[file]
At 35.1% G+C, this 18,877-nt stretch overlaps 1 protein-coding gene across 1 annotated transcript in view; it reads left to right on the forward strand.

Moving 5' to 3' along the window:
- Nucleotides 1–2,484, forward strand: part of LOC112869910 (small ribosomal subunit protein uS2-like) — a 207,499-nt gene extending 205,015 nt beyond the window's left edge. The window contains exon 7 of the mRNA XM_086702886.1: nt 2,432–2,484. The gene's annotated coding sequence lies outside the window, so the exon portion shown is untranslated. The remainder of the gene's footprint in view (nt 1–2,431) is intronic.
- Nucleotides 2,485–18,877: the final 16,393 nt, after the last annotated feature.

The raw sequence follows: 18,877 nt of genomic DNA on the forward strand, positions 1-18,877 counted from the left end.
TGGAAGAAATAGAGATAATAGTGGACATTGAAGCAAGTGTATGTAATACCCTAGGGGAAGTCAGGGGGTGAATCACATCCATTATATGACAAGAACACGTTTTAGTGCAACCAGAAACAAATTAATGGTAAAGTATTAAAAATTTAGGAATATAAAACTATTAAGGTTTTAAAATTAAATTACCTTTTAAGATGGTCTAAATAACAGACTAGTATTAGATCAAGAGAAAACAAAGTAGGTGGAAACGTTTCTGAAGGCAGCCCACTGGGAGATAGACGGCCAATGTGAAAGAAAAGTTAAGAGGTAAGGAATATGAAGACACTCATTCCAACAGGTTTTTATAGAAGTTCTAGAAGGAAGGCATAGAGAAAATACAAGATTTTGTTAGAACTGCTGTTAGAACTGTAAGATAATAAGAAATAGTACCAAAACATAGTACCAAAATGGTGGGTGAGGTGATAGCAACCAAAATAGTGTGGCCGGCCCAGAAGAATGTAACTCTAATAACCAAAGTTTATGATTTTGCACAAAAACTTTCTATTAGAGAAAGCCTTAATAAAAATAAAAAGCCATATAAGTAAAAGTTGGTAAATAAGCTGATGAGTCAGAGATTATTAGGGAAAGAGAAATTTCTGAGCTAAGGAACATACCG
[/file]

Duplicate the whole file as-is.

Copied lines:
At 35.1% G+C, this 18,877-nt stretch overlaps 1 protein-coding gene across 1 annotated transcript in view; it reads left to right on the forward strand.

Moving 5' to 3' along the window:
- Nucleotides 1–2,484, forward strand: part of LOC112869910 (small ribosomal subunit protein uS2-like) — a 207,499-nt gene extending 205,015 nt beyond the window's left edge. The window contains exon 7 of the mRNA XM_086702886.1: nt 2,432–2,484. The gene's annotated coding sequence lies outside the window, so the exon portion shown is untranslated. The remainder of the gene's footprint in view (nt 1–2,431) is intronic.
- Nucleotides 2,485–18,877: the final 16,393 nt, after the last annotated feature.

The raw sequence follows: 18,877 nt of genomic DNA on the forward strand, positions 1-18,877 counted from the left end.
TGGAAGAAATAGAGATAATAGTGGACATTGAAGCAAGTGTATGTAATACCCTAGGGGAAGTCAGGGGGTGAATCACATCCATTATATGACAAGAACACGTTTTAGTGCAACCAGAAACAAATTAATGGTAAAGTATTAAAAATTTAGGAATATAAAACTATTAAGGTTTTAAAATTAAATTACCTTTTAAGATGGTCTAAATAACAGACTAGTATTAGATCAAGAGAAAACAAAGTAGGTGGAAACGTTTCTGAAGGCAGCCCACTGGGAGATAGACGGCCAATGTGAAAGAAAAGTTAAGAGGTAAGGAATATGAAGACACTCATTCCAACAGGTTTTTATAGAAGTTCTAGAAGGAAGGCATAGAGAAAATACAAGATTTTGTTAGAACTGCTGTTAGAACTGTAAGATAATAAGAAATAGTACCAAAACATAGTACCAAAATGGTGGGTGAGGTGATAGCAACCAAAATAGTGTGGCCGGCCCAGAAGAATGTAACTCTAATAACCAAAGTTTATGATTTTGCACAAAAACTTTCTATTAGAGAAAGCCTTAATAAAAATAAAAAGCCATATAAGTAAAAGTTGGTAAATAAGCTGATGAGTCAGAGATTATTAGGGAAAGAGAAATTTCTGAGCTAAGGAACATACCG